How we change what others think, feel, believe and do
Inductive reasoning, or induction, is reasoning from a specific case or cases and deriving a general rule. It draws inferences from observations in order to make generalizations. In doing so, it recognizes that conclusions may not be certain.
Inference can be done in four stages:
In an argument, you might:
Inductive arguments can include:
Early proponents of induction, such as Francis Bacon, saw it as a way of understanding nature in an unbiased way, as it derives laws from neutral observation.
Induction uses evidence more than logic when it says 'all these are true, so that should be true too'. This can result in a more uncertain and probabilistic conclusion than the more contained and certain deductive reasoning. Inductive arguments are hence always open to question as, by definition, the conclusion is a bigger bag than the evidence on which it is based. This breadth allows it to be used where deductive methods may not work, for example in prediction or invention.
In argument, starting with the detail anchors your persuasion in reality, using immediate sensory data of what can be seen and touched and then going to the big picture of ideas, principles and general rules.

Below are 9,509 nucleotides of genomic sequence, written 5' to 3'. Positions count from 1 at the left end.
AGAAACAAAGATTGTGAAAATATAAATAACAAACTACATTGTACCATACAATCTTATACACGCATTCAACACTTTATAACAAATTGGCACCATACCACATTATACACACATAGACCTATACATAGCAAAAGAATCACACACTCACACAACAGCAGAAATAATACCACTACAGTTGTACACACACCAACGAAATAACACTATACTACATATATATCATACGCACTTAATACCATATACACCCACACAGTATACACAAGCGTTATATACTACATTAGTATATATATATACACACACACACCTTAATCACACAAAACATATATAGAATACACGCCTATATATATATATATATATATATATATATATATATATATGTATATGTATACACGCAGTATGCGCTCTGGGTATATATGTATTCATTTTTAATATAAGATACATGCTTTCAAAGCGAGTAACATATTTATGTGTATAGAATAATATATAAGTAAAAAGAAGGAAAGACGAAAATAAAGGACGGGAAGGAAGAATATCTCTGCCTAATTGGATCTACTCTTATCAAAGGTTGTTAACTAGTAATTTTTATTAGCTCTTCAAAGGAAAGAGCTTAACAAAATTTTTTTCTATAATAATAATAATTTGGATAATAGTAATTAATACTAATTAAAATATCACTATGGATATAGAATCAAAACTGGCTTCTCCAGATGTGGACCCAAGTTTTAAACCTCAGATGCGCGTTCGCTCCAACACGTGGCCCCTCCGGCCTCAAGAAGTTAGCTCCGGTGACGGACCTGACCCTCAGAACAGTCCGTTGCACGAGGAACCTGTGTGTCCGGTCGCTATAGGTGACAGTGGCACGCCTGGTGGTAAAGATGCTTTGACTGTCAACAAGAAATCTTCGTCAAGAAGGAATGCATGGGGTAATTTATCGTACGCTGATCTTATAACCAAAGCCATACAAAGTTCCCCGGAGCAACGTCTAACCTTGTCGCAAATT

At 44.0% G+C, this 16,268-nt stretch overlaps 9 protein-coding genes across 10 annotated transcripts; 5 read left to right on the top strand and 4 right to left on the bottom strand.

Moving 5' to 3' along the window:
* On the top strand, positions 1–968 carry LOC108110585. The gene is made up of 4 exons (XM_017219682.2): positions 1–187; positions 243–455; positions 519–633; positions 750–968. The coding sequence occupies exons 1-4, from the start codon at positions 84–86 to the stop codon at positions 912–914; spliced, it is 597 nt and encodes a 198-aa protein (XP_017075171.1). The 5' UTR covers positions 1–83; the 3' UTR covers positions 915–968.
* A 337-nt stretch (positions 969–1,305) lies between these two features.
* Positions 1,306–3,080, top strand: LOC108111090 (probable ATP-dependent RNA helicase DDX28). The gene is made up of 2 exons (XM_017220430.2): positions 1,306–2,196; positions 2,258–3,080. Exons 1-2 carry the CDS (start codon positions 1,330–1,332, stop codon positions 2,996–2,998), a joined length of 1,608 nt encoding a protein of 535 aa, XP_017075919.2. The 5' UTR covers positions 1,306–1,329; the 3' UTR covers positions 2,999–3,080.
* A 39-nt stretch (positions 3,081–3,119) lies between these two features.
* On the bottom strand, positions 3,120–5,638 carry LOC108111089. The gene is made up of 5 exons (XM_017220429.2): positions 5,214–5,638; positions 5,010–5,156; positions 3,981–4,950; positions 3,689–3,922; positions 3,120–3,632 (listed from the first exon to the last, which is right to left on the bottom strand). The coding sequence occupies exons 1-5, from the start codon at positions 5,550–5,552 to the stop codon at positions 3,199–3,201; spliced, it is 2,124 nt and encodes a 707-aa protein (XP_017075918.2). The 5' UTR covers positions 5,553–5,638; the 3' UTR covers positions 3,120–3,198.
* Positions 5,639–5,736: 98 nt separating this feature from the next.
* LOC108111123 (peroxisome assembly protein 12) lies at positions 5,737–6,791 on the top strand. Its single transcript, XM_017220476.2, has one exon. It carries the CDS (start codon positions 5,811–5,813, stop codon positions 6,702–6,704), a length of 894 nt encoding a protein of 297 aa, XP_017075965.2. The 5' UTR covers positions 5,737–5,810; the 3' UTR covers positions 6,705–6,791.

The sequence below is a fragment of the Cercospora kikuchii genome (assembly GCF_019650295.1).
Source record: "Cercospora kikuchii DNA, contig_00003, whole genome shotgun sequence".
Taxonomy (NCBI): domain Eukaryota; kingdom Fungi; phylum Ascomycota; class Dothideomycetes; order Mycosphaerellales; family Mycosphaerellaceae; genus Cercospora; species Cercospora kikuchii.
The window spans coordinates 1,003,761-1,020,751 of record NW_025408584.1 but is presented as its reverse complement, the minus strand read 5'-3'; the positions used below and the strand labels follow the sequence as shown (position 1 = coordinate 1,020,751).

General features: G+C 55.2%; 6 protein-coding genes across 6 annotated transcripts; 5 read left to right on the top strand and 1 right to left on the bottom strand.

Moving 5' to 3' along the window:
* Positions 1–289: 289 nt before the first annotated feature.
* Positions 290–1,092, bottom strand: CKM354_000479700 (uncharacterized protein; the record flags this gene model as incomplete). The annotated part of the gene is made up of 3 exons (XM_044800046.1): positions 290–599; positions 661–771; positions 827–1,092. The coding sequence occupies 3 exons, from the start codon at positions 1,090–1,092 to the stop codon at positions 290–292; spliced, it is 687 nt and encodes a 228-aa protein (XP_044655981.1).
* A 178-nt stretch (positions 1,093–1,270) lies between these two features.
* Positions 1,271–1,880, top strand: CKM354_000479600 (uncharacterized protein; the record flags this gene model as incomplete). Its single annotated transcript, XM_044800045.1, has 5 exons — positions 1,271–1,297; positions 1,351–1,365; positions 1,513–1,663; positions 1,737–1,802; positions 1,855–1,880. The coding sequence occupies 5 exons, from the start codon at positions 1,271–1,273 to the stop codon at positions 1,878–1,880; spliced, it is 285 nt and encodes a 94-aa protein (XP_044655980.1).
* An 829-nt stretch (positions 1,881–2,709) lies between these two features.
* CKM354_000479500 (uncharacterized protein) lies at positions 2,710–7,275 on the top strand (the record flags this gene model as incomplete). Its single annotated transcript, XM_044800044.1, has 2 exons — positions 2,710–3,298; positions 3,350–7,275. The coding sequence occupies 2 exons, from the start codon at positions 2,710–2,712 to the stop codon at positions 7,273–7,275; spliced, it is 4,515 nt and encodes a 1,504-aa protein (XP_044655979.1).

Starting from the small and building up to the big can be less threatening than starting with the big stuff, which can make inductive arguments more persuasive as people may understand the process better than a more clinical deduction.
Scientists create scientific laws by observing a number of phenomena, finding similarities and deriving a law which explains all things. A good scientific law is highly generalized and may be applied in many situations to explain other phenomena. For example the law of gravity was used to predict the movement of the planets. Of course when you find a law, you have to spend ages proving it and convincing others that it is true.
In set theory, an inductively created rule is a superset of the members that are taken as the start point. The only way to prove the rule is to identify all members of the set. This is often impractical. It may, however, be possible to calculate the probability that the rule is true.
In this way, inductive arguments can be made to be more valid and probable by adding evidence, although if this evidence is selectively chosen, it may falsely hide contrary evidence. Inductive reasoning thus needs trust and demonstration of integrity more than deductive reasoning. The clear danger with induction is that it is used to create 'proof' to support beliefs rather than possibilities that facilitate exploration.
Inductive reasoning is also called Generalizing as it takes specific instances and creates a general rule.